The start of what I consider my professional career commenced on 7th July 1973. Mainly because I was paid to stand in front of a camera five days a week live to air and host a kids afternoon cartoon show. Cartoon Corner with Greg was what is known in the business as ‘my big break’.
I have a saying when asked by my acting students in regards to auditions and getting the role. “Right place, right face, right time”. This played an enormous part in me landing this highly sort after, take over host of an enormously successful show. My naivety to the business also contributed greatly.
At a time when my friends were back at school at the start of their senior years, here I am sitting among a room full of seasoned actors, NIDA* graduates and former television hosts with only one thought: I can get this.
I remember being led into the studio and seeing the all familiar Cartoon Corner set that I had seen so many times, for so many years every afternoon. This was also the first time I had ever set foot into a television studio. Whether I was daunted by this fact, I can’t remember. There were too many emotions going on to distinguish one from another and they were all holding me together.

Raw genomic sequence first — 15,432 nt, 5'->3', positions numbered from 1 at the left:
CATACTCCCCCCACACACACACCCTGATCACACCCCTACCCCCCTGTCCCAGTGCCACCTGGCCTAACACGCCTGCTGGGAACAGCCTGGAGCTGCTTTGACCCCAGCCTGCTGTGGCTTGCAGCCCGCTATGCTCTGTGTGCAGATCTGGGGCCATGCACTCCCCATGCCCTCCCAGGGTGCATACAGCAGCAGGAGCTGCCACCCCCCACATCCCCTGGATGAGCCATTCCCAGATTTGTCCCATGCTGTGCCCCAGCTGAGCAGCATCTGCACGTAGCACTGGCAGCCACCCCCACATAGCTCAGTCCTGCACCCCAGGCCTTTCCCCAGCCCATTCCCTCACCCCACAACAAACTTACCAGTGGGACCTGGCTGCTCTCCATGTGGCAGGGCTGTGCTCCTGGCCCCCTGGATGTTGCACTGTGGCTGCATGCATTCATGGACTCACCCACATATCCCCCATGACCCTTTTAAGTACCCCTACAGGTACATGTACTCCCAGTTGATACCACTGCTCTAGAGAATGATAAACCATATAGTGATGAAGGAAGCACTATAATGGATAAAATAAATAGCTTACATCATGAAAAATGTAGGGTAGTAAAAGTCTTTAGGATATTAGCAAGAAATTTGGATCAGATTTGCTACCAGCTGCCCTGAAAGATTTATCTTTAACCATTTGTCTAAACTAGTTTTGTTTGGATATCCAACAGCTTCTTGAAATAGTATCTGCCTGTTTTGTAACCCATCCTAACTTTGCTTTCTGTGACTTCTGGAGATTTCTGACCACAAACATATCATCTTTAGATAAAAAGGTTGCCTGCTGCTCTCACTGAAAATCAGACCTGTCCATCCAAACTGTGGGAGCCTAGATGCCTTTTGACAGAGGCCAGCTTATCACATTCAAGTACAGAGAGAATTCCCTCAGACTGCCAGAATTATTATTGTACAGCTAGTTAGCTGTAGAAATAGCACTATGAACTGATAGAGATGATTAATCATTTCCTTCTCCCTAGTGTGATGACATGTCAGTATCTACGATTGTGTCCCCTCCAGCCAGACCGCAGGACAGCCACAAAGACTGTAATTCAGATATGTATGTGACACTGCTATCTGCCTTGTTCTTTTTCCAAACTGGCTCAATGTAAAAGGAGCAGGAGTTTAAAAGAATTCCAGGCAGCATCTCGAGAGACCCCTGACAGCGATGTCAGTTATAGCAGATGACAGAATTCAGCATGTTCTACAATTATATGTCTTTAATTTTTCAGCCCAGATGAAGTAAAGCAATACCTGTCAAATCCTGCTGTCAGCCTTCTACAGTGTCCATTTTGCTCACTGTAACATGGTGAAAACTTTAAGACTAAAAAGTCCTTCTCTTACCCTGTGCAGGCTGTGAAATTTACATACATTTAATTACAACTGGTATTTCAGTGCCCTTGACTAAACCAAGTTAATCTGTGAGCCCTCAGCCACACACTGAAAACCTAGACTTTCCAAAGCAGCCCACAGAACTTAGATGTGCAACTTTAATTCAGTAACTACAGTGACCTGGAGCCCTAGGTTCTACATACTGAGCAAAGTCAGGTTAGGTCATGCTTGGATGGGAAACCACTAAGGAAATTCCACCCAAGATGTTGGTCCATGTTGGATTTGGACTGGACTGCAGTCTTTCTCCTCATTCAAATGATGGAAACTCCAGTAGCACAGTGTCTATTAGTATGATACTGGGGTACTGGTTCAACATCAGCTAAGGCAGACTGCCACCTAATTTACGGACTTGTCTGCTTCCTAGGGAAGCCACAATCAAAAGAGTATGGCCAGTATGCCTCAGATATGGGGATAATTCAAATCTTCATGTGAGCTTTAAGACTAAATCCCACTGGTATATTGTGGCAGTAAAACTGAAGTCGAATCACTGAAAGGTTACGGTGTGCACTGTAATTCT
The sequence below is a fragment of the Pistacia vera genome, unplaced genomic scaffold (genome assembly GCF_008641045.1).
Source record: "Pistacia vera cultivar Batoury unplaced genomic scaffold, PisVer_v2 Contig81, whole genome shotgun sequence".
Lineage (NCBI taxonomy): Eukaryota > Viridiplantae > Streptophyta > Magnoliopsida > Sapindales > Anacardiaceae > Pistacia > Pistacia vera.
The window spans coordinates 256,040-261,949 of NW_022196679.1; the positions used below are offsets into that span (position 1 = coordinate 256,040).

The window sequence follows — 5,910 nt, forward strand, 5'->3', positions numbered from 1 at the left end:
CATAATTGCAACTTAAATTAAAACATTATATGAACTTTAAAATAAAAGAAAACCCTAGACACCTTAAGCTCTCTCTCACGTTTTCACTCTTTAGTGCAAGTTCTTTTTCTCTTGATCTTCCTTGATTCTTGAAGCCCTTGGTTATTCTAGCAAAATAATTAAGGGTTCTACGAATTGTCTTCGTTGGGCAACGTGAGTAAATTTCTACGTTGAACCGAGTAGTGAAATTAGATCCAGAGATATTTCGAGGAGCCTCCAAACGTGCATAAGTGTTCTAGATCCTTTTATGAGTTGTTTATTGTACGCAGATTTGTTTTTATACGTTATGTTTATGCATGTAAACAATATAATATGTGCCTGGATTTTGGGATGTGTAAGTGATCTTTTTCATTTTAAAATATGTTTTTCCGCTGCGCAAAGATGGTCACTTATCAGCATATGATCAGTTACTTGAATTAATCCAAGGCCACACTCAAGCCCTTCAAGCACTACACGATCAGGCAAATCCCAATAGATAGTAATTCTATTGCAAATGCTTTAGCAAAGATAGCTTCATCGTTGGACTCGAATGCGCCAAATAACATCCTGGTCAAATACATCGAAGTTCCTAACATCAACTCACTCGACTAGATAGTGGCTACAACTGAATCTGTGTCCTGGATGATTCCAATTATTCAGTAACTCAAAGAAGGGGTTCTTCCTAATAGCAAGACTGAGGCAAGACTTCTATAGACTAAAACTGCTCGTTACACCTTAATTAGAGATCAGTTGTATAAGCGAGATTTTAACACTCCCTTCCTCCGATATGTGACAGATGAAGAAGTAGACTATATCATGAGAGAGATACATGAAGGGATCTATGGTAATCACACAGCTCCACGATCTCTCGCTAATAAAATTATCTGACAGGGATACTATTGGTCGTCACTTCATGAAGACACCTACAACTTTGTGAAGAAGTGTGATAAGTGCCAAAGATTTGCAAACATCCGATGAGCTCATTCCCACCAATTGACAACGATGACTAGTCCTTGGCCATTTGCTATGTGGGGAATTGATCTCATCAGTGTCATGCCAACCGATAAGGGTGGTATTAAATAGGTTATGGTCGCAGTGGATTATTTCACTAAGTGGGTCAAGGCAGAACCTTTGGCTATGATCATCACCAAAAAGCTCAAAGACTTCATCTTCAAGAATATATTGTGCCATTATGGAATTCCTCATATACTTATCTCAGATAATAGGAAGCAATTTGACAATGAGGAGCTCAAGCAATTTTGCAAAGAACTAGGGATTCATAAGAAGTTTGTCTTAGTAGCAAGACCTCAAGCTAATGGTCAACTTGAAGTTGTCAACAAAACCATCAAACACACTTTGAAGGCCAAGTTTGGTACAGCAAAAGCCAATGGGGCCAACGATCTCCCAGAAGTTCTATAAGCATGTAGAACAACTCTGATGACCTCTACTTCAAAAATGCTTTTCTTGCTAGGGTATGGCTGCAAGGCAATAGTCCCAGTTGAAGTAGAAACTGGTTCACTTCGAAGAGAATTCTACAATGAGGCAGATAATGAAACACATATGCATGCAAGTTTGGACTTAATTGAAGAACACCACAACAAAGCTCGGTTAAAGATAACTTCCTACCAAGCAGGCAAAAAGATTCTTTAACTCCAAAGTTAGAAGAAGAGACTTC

The reality, this was now my first introduction to a process: The audition. A process that in subsequent years I was going to become very proficient. In fact I would have it down to an art. An art that gained me many a role.
I was introduced to a short, stocky, rotund man. He looked and spoke like a favourite Uncle. You know, the one that cracks silly jokes and always had time to play with you. This was Jim Badger or ‘Badge’ as I would later call him. My number two mentor in this crazy business and the man I certainly thank and recognise as the one that started my professional career.
So there i sat listening and watching as my competition joked and laughed about their last job, this job, that job. Bitching about one thing or an other involving the business. A type of conversation I would hear many times over through out my career. A conversation that I’m ashamed to say, I contributed to in the early years as I was caught up in the moment. A conversation that later years I despised and made me very tired of the whole business.
One of the most boisterous and flamboyant of this group was a young, well relatively young, actor: Grahame Bassett. He owned the room. Everyone seemed to know him whether they wanted to or not.
(To be continued)
* National Institute of Dramatic Art